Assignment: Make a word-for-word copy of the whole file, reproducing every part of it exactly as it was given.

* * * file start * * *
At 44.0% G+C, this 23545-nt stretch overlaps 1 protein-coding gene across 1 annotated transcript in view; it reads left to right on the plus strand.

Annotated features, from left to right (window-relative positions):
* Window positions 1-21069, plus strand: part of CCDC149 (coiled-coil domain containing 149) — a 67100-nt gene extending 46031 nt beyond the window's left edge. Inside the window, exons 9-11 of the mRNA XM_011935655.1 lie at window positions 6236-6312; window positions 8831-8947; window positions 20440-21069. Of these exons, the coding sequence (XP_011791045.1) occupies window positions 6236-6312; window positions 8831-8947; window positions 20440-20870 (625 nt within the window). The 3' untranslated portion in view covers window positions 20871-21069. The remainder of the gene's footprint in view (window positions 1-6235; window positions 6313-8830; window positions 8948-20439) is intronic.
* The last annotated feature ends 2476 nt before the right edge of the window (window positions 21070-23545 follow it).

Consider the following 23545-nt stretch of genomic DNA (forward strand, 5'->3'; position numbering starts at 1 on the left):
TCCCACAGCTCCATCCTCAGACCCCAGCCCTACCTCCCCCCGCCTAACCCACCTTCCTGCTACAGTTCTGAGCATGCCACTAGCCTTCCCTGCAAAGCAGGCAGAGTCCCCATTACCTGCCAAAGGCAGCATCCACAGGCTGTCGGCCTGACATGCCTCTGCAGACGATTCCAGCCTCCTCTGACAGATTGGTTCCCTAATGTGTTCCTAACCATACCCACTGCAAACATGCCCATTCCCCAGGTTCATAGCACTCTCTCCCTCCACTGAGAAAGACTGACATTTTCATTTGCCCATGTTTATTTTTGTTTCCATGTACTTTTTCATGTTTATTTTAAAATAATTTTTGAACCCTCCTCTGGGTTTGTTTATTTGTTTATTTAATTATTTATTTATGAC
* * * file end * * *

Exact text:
At 44.0% G+C, this 23545-nt stretch overlaps 1 protein-coding gene across 1 annotated transcript in view; it reads left to right on the plus strand.

Annotated features, from left to right (window-relative positions):
* Window positions 1-21069, plus strand: part of CCDC149 (coiled-coil domain containing 149) — a 67100-nt gene extending 46031 nt beyond the window's left edge. Inside the window, exons 9-11 of the mRNA XM_011935655.1 lie at window positions 6236-6312; window positions 8831-8947; window positions 20440-21069. Of these exons, the coding sequence (XP_011791045.1) occupies window positions 6236-6312; window positions 8831-8947; window positions 20440-20870 (625 nt within the window). The 3' untranslated portion in view covers window positions 20871-21069. The remainder of the gene's footprint in view (window positions 1-6235; window positions 6313-8830; window positions 8948-20439) is intronic.
* The last annotated feature ends 2476 nt before the right edge of the window (window positions 21070-23545 follow it).

Consider the following 23545-nt stretch of genomic DNA (forward strand, 5'->3'; position numbering starts at 1 on the left):
TCCCACAGCTCCATCCTCAGACCCCAGCCCTACCTCCCCCCGCCTAACCCACCTTCCTGCTACAGTTCTGAGCATGCCACTAGCCTTCCCTGCAAAGCAGGCAGAGTCCCCATTACCTGCCAAAGGCAGCATCCACAGGCTGTCGGCCTGACATGCCTCTGCAGACGATTCCAGCCTCCTCTGACAGATTGGTTCCCTAATGTGTTCCTAACCATACCCACTGCAAACATGCCCATTCCCCAGGTTCATAGCACTCTCTCCCTCCACTGAGAAAGACTGACATTTTCATTTGCCCATGTTTATTTTTGTTTCCATGTACTTTTTCATGTTTATTTTAAAATAATTTTTGAACCCTCCTCTGGGTTTGTTTATTTGTTTATTTAATTATTTATTTATGAC